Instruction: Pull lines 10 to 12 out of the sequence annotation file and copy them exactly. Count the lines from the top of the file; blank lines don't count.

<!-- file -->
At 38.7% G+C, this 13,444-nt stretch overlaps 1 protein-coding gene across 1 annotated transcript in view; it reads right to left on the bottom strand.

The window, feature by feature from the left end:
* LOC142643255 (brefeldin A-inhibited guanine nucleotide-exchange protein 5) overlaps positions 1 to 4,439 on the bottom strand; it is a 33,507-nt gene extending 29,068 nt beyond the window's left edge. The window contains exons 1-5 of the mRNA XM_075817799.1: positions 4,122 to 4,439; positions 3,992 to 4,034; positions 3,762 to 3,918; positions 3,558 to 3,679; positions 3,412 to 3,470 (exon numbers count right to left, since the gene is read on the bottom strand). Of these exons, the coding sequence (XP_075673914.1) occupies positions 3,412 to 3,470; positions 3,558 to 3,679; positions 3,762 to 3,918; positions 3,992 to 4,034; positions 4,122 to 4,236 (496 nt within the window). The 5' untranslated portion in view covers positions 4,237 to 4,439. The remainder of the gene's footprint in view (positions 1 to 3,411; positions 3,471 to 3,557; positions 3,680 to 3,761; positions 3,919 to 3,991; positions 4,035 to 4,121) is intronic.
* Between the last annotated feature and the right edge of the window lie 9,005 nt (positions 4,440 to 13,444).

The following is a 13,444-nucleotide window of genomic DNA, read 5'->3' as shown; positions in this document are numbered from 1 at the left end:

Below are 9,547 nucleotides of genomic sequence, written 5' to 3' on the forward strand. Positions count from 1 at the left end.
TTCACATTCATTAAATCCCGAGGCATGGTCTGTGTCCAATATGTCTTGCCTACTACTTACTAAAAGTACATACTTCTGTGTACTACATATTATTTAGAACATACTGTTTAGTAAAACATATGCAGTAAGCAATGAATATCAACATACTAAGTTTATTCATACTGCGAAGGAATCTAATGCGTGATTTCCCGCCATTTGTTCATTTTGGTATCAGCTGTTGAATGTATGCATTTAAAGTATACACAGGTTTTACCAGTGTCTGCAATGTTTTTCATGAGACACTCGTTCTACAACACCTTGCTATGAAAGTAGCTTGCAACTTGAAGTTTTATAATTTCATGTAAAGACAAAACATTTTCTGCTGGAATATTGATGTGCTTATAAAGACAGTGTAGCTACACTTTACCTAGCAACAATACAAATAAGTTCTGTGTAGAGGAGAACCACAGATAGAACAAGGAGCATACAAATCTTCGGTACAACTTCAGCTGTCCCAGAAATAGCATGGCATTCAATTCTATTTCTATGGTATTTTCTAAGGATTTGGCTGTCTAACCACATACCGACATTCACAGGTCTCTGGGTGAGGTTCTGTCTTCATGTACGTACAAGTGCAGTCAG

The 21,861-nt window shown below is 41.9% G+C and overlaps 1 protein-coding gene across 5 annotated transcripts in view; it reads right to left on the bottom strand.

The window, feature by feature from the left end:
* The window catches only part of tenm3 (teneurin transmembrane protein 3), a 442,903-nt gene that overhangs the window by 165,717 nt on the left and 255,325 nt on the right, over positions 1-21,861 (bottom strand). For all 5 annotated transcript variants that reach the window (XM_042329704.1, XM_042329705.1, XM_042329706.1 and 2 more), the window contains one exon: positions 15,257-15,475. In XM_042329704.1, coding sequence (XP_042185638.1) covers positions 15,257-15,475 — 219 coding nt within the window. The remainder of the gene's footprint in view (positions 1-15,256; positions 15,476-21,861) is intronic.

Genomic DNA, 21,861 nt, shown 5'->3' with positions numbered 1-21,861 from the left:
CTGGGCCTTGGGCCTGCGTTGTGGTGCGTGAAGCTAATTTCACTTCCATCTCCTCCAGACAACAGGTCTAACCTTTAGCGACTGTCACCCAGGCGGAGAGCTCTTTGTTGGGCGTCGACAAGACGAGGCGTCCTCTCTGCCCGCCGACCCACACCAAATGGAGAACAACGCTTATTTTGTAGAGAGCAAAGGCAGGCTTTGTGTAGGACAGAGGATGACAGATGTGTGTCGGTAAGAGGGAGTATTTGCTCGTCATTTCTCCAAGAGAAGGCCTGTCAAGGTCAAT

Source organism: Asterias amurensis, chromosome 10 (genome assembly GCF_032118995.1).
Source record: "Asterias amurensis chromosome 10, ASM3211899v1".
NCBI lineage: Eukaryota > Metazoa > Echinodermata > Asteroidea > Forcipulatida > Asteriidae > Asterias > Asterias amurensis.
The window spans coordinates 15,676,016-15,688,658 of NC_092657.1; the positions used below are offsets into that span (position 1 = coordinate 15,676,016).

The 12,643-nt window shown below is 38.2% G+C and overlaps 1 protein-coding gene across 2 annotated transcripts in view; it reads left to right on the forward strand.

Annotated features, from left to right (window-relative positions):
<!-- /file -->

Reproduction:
* The window catches only part of tenm3 (teneurin transmembrane protein 3), a 442,903-nt gene that overhangs the window by 165,717 nt on the left and 255,325 nt on the right, over positions 1-21,861 (bottom strand). For all 5 annotated transcript variants that reach the window (XM_042329704.1, XM_042329705.1, XM_042329706.1 and 2 more), the window contains one exon: positions 15,257-15,475. In XM_042329704.1, coding sequence (XP_042185638.1) covers positions 15,257-15,475 — 219 coding nt within the window. The remainder of the gene's footprint in view (positions 1-15,256; positions 15,476-21,861) is intronic.

Genomic DNA, 21,861 nt, shown 5'->3' with positions numbered 1-21,861 from the left:
CTGGGCCTTGGGCCTGCGTTGTGGTGCGTGAAGCTAATTTCACTTCCATCTCCTCCAGACAACAGGTCTAACCTTTAGCGACTGTCACCCAGGCGGAGAGCTCTTTGTTGGGCGTCGACAAGACGAGGCGTCCTCTCTGCCCGCCGACCCACACCAAATGGAGAACAACGCTTATTTTGTAGAGAGCAAAGGCAGGCTTTGTGTAGGACAGAGGATGACAGATGTGTGTCGGTAAGAGGGAGTATTTGCTCGTCATTTCTCCAAGAGAAGGCCTGTCAAGGTCAAT